TS Eliot's "The Burial of the Dead"

Poets are quite fond of using nature imagery to enhance different aspects of character, and this is no different in TS Eliot’s “The Burial of the Dead”. The poem deals with the people of the Wasteland, a place where nothing grows and spiritual decay is abundant all around. The people of the Wasteland let materialistic desires dominate their bodies, resulting in the loss of moral values, which Eliot explores in the first installment of the Wasteland.

The passivity of the people residing in the Wasteland is shown through light imagery, which in turn brings out the decay present all around.

There is a lot of usage of different aspects of the “sunlight” and “shadows”, and little anecdotes provide a detailed account of the type of decay in the Wasteland.

The first mention of light is in an indirect manner, juxtaposing April as “the cruelest month”. April, a time where spring is at its peak and is blooming with light, nature, color and fertility is ironically portrayed as a cruel month, because of its ability to mix “memory with desire”.

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The rejuvenation and new beginning in the season is paralleled to the change in the mental state of the people of the Wasteland. It is spring that invokes memories of the people of the Wasteland, and “stirring” desire, something they do not want, as they think it is cruel. The action verb “stirring” is a slow trigger to their minds, but as they do not show much movement, both mentally and physically, it shows their passivity as people.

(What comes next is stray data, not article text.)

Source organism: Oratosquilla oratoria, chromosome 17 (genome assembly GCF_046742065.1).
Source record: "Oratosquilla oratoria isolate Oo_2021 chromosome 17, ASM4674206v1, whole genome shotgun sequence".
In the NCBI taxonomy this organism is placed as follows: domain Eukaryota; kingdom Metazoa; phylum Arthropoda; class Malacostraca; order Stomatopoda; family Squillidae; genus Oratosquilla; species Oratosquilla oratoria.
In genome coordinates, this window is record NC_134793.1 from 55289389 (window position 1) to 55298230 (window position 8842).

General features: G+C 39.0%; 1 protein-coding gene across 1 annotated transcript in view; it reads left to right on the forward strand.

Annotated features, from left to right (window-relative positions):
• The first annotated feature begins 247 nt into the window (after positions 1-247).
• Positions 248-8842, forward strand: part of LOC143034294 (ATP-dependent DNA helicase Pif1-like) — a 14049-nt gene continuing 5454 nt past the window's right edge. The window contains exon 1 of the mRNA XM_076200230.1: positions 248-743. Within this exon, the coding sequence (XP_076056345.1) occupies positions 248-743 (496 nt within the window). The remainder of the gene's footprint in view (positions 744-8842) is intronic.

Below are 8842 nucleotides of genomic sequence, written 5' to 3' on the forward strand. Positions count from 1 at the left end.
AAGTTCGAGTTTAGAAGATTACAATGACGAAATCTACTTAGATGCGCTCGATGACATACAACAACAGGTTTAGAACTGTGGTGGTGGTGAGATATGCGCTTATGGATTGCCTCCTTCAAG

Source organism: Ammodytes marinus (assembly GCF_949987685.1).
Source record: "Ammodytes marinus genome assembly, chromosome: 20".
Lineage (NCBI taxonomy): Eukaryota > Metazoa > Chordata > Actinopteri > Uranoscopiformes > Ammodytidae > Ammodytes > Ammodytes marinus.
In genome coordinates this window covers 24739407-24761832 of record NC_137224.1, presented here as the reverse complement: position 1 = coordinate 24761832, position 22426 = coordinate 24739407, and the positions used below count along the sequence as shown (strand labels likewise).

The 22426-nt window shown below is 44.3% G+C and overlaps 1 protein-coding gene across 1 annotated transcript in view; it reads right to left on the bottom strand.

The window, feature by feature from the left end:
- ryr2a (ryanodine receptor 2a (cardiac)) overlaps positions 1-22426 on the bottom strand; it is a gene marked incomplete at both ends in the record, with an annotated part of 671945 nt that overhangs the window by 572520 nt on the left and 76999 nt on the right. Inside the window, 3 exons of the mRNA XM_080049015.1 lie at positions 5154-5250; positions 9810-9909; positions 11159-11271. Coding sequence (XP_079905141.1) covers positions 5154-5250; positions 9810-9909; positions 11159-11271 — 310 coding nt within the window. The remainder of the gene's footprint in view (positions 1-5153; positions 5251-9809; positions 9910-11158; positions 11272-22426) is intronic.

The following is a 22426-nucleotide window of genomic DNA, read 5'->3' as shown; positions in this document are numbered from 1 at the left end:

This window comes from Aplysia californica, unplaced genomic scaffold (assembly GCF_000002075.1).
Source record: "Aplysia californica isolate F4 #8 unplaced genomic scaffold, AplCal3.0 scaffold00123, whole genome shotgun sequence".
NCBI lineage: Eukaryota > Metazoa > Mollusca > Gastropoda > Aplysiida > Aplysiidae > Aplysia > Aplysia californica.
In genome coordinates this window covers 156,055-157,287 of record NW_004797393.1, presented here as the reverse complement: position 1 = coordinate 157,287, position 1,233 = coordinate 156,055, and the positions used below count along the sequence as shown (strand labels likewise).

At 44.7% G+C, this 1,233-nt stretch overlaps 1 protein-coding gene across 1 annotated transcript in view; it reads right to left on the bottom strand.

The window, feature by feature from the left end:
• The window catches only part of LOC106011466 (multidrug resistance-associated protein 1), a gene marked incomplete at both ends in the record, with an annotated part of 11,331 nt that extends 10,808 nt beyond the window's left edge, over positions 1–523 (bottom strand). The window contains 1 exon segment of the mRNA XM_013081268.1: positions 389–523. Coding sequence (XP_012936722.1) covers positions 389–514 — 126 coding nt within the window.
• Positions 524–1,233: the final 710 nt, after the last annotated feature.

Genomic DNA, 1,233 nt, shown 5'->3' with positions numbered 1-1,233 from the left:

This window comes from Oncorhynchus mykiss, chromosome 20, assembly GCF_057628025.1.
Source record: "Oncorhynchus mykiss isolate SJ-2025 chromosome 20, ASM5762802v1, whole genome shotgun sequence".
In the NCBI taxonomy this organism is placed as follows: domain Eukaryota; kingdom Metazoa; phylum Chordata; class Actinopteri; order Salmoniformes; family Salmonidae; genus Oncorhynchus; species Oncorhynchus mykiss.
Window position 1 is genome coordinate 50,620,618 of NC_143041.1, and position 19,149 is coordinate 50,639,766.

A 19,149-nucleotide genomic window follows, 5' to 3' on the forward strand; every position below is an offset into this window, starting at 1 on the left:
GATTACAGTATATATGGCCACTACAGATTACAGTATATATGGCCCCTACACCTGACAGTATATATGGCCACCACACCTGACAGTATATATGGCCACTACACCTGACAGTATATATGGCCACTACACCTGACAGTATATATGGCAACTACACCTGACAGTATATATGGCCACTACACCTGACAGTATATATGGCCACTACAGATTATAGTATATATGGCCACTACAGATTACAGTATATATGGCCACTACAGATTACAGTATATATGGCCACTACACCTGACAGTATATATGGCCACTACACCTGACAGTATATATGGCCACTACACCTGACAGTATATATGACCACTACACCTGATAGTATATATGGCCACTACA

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Instead, they show preference to the darkness and chill of the winter, which ironically kept them warmer than spring did. There is an imagery of hibernation depicted by the transferred epithet, “forgetful snow”, because of the snow’s ability to wash their memories out, contrasting the rain’s ability to invoke memories. The snow makes them feel comfortable, and the readers understand that the people of the Wasteland want only physical comfort, emphasized by “dried tubers”, which only gives them slight physical nourishment, and none mentally. This shows the extent at which the people of the Wasteland have decayed mentally, until the point at which they only care about their physical comfort.